The first of four RS-25 engines has been attached at the bottom of the core stage for NASA’s Space Launch System (SLS) rocket that will power the first Artemis mission to the Moon.
Installing the engines is the final step in core stage assembly. Now that the engine is attached to the completed core stage structure, technicians will finish the installation by connecting complex systems inside the stage to the engine. Each engine has a specific role to play in the propulsion system. In a complex combustion process, the engines will fire nonstop for 8.5 minutes, fueled by the core stage propellants, emitting hot gases from each nozzle 13 times faster than the speed of sound. That’s a lot of power to harness for liftoff.
The engines will first fire together for Green Run testing next year. Boeing is working with NASA to install tooling and systems, while training test operators at Stennis Space Center near Bay St. Louis, Mississippi, where the full core stage will undergo the Green Run ‘hot fire’ test. It’s a full systems test of the integrated Aerojet Rocketdyne engines and Boeing-built core stage. The engines are fueled by the core stage liquid hydrogen and liquid oxygen tanks.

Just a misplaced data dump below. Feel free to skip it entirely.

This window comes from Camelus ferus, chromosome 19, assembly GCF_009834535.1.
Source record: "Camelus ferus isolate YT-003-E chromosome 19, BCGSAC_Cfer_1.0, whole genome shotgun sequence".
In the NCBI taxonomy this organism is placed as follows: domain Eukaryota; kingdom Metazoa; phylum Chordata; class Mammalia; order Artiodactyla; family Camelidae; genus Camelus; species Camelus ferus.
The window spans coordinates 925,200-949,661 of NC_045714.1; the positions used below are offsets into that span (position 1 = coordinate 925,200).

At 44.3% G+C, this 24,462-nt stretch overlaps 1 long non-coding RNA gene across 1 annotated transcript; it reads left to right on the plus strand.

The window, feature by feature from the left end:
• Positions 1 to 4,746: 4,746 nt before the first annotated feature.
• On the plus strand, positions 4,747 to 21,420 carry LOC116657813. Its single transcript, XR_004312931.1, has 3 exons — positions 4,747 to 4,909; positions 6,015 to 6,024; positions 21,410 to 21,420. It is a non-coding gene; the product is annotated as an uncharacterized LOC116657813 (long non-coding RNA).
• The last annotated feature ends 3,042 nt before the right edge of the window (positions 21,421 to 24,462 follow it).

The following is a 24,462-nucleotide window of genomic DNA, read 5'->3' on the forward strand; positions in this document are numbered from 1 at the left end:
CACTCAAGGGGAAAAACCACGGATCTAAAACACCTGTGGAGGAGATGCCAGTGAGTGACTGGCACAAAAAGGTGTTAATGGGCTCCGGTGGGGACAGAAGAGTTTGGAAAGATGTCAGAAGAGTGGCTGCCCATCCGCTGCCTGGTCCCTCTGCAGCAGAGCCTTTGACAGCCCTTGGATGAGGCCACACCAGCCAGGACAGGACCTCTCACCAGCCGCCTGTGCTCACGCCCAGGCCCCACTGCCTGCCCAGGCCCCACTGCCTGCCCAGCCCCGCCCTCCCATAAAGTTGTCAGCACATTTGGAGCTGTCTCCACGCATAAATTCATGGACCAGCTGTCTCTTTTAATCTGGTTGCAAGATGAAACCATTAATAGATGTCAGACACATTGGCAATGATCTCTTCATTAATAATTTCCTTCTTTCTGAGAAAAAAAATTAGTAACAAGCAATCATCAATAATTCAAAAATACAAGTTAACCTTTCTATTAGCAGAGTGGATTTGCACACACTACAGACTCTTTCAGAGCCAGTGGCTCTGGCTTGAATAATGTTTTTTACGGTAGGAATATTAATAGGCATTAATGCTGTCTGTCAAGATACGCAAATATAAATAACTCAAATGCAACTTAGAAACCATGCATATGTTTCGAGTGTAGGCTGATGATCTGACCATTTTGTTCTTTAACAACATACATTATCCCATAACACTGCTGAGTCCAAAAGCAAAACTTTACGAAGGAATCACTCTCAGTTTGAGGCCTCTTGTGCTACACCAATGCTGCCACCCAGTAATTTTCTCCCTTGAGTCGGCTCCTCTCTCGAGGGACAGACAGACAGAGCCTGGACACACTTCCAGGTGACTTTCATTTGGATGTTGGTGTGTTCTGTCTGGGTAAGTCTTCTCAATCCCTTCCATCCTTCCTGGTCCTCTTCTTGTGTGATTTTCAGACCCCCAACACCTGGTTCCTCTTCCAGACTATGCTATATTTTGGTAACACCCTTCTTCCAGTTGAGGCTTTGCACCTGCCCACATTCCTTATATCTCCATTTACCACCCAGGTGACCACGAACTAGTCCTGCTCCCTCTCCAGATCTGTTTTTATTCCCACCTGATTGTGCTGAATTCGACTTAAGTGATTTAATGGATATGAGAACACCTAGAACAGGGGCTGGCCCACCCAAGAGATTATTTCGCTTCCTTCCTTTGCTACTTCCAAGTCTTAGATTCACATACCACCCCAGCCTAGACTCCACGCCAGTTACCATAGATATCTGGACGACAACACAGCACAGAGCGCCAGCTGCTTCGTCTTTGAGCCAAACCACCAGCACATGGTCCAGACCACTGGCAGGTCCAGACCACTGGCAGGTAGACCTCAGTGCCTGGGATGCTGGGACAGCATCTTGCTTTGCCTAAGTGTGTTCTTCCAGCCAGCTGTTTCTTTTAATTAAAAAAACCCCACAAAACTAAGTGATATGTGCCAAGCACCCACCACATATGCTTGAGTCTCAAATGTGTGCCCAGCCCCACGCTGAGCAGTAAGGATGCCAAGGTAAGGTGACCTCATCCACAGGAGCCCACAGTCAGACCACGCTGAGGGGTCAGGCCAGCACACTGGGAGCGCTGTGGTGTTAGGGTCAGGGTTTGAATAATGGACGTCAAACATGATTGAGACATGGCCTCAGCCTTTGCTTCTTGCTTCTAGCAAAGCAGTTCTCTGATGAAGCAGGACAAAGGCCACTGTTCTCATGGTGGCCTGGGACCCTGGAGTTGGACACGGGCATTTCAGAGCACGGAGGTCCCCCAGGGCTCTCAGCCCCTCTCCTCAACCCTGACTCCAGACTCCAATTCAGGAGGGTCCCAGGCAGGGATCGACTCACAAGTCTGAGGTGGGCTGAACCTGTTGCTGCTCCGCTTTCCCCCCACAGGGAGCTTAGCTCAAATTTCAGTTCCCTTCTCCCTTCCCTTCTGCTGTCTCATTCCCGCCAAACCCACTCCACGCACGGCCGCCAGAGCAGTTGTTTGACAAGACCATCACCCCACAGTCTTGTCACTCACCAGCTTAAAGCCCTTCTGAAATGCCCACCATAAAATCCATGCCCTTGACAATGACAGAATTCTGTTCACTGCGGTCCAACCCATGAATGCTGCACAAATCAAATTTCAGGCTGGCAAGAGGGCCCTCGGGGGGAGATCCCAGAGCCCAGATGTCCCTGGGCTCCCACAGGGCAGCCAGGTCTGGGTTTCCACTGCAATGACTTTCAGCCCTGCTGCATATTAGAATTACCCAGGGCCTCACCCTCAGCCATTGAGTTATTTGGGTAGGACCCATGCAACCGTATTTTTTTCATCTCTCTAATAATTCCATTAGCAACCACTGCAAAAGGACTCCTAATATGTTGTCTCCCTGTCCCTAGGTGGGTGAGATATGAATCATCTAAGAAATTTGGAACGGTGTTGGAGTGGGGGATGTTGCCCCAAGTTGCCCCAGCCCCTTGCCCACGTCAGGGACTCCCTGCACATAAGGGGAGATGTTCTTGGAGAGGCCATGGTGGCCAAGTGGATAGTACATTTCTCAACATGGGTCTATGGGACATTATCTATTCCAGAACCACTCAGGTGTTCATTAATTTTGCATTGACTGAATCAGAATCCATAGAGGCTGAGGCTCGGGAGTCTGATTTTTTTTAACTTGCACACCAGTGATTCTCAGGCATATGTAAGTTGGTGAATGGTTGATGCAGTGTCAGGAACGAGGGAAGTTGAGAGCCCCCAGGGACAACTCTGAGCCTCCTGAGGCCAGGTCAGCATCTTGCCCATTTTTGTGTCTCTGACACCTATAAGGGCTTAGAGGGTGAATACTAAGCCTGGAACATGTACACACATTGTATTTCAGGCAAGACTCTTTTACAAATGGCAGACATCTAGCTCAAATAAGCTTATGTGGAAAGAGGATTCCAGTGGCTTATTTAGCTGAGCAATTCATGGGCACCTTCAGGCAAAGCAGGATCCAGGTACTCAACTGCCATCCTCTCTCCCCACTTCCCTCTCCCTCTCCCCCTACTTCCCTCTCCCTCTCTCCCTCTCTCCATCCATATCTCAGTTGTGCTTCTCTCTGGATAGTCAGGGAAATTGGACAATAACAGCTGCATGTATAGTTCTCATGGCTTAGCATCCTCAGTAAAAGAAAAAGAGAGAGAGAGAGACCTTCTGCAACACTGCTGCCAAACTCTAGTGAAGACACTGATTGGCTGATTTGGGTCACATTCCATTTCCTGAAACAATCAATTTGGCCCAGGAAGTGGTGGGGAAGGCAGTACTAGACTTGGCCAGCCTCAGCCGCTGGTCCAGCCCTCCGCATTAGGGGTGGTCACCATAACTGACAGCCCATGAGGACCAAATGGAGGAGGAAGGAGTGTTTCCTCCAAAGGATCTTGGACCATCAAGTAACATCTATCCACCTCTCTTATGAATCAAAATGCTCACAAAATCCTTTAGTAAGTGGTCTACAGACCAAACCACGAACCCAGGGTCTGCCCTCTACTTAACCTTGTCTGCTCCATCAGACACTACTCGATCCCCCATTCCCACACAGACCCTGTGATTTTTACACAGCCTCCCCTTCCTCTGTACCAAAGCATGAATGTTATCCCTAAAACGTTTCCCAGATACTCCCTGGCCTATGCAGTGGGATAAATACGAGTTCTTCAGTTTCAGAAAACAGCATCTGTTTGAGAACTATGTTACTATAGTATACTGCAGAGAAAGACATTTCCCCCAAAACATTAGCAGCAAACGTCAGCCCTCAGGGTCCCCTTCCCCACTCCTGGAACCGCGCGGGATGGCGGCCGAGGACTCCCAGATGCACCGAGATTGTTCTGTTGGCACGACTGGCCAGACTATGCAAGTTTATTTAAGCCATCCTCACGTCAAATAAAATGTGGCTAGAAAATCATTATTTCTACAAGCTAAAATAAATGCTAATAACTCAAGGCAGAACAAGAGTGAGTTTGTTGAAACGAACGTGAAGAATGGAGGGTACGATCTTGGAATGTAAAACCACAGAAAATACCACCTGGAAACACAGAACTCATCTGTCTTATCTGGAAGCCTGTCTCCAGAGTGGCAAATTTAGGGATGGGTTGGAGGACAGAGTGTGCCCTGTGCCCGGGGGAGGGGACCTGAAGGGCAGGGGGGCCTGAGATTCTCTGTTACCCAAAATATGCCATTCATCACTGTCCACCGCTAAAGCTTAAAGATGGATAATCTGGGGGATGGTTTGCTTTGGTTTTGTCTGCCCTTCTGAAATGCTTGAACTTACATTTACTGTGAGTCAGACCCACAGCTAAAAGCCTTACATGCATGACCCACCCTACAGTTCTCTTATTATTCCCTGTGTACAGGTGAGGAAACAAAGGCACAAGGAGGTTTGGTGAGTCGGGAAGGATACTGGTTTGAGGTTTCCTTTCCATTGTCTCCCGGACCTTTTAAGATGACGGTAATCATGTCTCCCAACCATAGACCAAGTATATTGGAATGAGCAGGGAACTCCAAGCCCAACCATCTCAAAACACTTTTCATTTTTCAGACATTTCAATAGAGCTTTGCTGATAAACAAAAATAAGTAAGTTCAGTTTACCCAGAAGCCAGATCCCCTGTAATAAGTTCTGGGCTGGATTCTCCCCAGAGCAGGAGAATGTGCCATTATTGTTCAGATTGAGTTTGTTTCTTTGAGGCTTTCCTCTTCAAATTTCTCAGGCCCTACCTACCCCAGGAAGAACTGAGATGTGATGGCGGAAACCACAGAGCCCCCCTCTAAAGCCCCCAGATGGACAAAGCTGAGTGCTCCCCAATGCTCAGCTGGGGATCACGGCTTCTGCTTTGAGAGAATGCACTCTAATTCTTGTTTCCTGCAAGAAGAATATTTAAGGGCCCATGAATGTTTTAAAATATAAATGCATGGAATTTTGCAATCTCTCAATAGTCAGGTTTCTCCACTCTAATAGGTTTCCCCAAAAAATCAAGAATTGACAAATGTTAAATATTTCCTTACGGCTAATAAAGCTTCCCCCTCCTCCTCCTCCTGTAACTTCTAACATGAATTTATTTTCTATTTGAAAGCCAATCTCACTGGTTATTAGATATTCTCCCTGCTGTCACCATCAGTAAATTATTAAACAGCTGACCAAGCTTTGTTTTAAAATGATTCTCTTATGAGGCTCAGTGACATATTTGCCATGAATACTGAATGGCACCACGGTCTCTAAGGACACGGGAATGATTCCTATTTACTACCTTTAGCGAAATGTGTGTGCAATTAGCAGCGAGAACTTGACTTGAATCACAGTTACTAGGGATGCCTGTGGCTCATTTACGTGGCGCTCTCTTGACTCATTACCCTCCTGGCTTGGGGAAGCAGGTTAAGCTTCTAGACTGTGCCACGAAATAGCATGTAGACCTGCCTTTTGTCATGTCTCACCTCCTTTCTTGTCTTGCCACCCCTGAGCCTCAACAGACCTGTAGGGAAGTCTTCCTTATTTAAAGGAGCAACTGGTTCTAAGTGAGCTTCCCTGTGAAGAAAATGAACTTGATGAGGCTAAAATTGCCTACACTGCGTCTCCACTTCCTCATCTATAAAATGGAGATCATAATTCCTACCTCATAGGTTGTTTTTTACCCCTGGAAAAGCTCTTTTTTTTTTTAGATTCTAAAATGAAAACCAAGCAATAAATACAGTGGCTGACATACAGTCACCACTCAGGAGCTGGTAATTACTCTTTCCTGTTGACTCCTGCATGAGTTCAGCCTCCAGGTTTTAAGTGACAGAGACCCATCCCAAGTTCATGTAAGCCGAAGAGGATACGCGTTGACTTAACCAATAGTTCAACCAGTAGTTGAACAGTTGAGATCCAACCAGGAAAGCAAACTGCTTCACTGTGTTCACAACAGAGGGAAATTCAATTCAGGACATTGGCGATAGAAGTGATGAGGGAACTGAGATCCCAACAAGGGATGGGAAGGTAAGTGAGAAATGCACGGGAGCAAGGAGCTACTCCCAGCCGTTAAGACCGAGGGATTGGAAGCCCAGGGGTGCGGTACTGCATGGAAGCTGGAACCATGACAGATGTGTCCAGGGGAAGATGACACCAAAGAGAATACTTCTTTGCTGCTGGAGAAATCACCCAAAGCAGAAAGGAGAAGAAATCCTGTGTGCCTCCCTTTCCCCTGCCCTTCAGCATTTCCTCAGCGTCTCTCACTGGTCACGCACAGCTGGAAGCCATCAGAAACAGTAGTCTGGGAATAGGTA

Originally designed for the Space Shuttle program, the engines have been modified to deliver more power for the Space Launch System. Each of the RS-25s has dozens of turbine blades. Just one blade the size of a quarter coin on the high pressure fuel turbopump generates more horsepower than a Corvette engine.
The completed core stage with all four engines attached will be the largest rocket stage NASA has ever built.